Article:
11. Time is fleeting. It goes faster and faster. Focus on what matters most (people – it is always people.) Spend as much time as possible with your kids. You will blink and they will be graduating, engaged, starting lives of their own. You won’t believe how fast it goes. I still struggle with it some days.

12. Say I love you. Say it often. Tell people how you really feel about them. Never assume they know. You’ve always been aware of this and pretty good about it, but it bears repeating. We both know how life changes on a dime and people are just gone in literally a heartbeat. Make sure people know how you feel about them. It avoids regrets, yes, but even more importantly, they need to know. Don’t make people wonder where they stand with you or question if you even care. That’s an awful place for someone to be. (You know, you’ve been there.) Remove their doubts by telling them. Trust me, they need to hear it, even if you’ve told them before or 100 times before. It can make all the difference if you take the time to tell someone that they matter to you, that you care. Don’t take for granted that you can do it later. Sometimes now is all you have.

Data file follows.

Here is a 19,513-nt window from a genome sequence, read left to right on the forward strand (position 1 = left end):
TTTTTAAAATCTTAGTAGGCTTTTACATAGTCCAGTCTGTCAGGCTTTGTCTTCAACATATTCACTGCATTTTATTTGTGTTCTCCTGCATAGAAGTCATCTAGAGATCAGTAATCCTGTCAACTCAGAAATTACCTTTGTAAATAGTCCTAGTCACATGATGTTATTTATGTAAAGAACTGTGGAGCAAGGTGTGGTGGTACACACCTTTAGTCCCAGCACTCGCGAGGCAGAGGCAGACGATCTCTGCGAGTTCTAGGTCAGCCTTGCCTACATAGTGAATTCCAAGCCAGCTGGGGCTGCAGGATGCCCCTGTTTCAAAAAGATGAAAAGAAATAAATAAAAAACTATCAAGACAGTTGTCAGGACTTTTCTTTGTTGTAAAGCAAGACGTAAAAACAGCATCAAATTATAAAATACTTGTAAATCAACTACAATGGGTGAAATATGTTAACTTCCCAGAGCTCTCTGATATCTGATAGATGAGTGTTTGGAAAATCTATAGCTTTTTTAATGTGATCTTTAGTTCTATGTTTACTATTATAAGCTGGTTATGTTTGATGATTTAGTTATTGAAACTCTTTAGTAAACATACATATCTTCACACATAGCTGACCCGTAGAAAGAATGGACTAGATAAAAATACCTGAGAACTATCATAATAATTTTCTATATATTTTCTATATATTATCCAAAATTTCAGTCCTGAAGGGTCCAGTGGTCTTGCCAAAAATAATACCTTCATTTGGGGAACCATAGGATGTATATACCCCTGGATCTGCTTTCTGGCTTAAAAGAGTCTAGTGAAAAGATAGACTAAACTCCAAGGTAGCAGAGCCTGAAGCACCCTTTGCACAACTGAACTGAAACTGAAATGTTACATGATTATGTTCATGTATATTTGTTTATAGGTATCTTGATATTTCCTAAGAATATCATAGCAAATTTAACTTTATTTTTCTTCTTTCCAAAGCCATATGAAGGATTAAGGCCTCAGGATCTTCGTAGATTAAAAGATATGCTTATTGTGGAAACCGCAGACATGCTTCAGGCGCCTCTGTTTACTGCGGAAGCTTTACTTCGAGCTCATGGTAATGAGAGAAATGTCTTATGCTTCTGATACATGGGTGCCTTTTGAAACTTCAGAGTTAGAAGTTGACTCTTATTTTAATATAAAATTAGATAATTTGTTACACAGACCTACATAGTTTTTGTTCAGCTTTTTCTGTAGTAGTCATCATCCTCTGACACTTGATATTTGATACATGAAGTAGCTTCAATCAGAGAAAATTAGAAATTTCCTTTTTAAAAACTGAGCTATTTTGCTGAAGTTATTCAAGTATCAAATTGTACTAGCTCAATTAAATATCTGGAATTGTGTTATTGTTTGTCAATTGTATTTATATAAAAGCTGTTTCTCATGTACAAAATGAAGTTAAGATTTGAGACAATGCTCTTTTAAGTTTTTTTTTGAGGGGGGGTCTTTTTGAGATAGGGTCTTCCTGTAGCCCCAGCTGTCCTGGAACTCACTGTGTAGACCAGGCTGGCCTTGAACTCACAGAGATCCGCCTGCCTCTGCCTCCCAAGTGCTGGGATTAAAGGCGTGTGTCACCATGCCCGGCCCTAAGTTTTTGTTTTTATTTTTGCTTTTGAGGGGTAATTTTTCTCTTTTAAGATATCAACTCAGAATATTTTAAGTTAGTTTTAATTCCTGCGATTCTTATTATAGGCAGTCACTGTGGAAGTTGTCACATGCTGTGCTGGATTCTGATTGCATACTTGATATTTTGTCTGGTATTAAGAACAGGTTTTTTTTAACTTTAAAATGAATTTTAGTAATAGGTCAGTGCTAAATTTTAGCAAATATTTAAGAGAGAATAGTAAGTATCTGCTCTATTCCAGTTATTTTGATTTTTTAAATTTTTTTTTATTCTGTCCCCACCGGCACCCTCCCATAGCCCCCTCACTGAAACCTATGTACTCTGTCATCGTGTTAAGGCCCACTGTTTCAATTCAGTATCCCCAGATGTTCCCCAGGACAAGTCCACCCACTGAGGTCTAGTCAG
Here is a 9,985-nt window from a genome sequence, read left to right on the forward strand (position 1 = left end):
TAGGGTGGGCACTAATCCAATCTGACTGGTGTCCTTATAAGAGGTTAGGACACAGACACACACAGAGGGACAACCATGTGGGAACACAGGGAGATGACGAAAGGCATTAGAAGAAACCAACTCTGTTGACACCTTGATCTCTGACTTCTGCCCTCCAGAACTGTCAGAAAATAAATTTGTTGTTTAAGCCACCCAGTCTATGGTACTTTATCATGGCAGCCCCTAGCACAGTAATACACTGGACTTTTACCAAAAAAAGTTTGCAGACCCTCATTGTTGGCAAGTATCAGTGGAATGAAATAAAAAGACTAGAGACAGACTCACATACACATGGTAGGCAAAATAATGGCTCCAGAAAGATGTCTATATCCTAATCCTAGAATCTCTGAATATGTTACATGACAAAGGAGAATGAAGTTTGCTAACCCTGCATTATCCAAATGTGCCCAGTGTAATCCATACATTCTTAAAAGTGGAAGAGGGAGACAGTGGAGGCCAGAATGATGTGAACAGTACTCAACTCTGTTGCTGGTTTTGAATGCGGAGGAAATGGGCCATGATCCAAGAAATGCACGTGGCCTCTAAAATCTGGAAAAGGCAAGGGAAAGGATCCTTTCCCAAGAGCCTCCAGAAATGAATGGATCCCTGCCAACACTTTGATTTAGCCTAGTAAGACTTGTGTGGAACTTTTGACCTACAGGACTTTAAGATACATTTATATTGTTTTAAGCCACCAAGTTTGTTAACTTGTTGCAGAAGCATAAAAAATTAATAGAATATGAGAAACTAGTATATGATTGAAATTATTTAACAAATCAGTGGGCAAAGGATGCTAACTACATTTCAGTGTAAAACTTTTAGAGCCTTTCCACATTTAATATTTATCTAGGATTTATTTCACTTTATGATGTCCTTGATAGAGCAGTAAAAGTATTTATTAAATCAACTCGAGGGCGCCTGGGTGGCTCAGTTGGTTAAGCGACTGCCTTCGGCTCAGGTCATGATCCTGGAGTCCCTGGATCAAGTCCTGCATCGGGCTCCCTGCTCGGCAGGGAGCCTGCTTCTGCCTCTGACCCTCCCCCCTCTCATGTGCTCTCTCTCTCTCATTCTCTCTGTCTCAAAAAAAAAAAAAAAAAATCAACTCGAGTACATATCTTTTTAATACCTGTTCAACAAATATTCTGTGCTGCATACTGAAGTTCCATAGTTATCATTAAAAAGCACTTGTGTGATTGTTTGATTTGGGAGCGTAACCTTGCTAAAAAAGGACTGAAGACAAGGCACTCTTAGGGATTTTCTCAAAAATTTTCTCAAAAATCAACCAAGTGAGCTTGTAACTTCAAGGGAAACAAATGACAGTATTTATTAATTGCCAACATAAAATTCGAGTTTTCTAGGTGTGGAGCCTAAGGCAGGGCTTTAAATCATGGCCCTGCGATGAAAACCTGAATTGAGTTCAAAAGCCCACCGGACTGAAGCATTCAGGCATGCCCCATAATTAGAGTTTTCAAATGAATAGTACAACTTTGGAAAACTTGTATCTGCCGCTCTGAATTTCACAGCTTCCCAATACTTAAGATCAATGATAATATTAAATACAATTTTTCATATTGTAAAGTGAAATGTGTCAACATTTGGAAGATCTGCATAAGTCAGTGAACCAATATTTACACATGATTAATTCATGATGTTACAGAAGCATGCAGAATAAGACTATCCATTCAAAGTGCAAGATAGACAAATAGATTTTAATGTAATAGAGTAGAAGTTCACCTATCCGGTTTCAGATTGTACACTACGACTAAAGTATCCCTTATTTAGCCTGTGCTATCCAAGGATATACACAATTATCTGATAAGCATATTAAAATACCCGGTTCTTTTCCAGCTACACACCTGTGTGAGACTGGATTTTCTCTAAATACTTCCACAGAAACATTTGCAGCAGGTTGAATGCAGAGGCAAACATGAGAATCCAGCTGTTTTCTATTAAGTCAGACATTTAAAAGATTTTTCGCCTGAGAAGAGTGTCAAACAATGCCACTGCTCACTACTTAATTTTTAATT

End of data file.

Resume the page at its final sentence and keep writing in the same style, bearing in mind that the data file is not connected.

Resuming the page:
We have much, so much to learn, Self. I swear every year we realize more and more how little we know. Hang in there. Here’s to us both growing in wisdom and grace over the next 10 years and to making 10 years from now me/us proud of who we become.

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Thankful Thursday

Today I am thankful for:

  • The weather warning being canceled and only getting a small amount of snow.
  • Notebooks, journals, writing utensils, and quiet time to write to my heart’s content
  • A husband who is a good provider and is allowing me the luxury and support of time at this point in my life to pursue my passions